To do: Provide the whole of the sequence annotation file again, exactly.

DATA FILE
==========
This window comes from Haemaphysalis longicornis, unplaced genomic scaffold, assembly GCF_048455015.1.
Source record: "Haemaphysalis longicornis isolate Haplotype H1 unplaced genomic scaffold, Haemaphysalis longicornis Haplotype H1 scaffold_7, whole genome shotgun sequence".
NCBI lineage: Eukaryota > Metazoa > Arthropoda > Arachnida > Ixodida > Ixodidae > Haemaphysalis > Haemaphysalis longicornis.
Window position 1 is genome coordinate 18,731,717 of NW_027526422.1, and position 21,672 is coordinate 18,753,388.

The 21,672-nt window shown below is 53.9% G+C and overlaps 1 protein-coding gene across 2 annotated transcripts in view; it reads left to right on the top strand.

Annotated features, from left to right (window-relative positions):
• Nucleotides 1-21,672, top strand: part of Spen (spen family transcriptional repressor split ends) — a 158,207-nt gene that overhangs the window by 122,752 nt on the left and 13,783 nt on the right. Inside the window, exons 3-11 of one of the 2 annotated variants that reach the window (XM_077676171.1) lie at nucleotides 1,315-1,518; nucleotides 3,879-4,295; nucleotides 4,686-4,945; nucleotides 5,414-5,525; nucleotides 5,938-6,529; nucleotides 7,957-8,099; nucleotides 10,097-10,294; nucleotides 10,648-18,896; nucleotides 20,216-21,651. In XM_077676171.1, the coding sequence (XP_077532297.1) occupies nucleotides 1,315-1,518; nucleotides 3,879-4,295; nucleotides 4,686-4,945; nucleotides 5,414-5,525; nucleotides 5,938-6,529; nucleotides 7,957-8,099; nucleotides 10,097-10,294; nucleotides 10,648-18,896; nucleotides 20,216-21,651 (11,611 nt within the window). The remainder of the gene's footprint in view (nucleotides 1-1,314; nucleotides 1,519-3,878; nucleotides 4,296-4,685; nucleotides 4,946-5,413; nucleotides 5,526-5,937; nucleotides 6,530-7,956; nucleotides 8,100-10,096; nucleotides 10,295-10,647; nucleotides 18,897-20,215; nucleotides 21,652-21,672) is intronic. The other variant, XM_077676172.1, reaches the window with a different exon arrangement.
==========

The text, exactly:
This window comes from Haemaphysalis longicornis, unplaced genomic scaffold, assembly GCF_048455015.1.
Source record: "Haemaphysalis longicornis isolate Haplotype H1 unplaced genomic scaffold, Haemaphysalis longicornis Haplotype H1 scaffold_7, whole genome shotgun sequence".
NCBI lineage: Eukaryota > Metazoa > Arthropoda > Arachnida > Ixodida > Ixodidae > Haemaphysalis > Haemaphysalis longicornis.
Window position 1 is genome coordinate 18,731,717 of NW_027526422.1, and position 21,672 is coordinate 18,753,388.

The 21,672-nt window shown below is 53.9% G+C and overlaps 1 protein-coding gene across 2 annotated transcripts in view; it reads left to right on the top strand.

Annotated features, from left to right (window-relative positions):
• Nucleotides 1-21,672, top strand: part of Spen (spen family transcriptional repressor split ends) — a 158,207-nt gene that overhangs the window by 122,752 nt on the left and 13,783 nt on the right. Inside the window, exons 3-11 of one of the 2 annotated variants that reach the window (XM_077676171.1) lie at nucleotides 1,315-1,518; nucleotides 3,879-4,295; nucleotides 4,686-4,945; nucleotides 5,414-5,525; nucleotides 5,938-6,529; nucleotides 7,957-8,099; nucleotides 10,097-10,294; nucleotides 10,648-18,896; nucleotides 20,216-21,651. In XM_077676171.1, the coding sequence (XP_077532297.1) occupies nucleotides 1,315-1,518; nucleotides 3,879-4,295; nucleotides 4,686-4,945; nucleotides 5,414-5,525; nucleotides 5,938-6,529; nucleotides 7,957-8,099; nucleotides 10,097-10,294; nucleotides 10,648-18,896; nucleotides 20,216-21,651 (11,611 nt within the window). The remainder of the gene's footprint in view (nucleotides 1-1,314; nucleotides 1,519-3,878; nucleotides 4,296-4,685; nucleotides 4,946-5,413; nucleotides 5,526-5,937; nucleotides 6,530-7,956; nucleotides 8,100-10,096; nucleotides 10,295-10,647; nucleotides 18,897-20,215; nucleotides 21,652-21,672) is intronic. The other variant, XM_077676172.1, reaches the window with a different exon arrangement.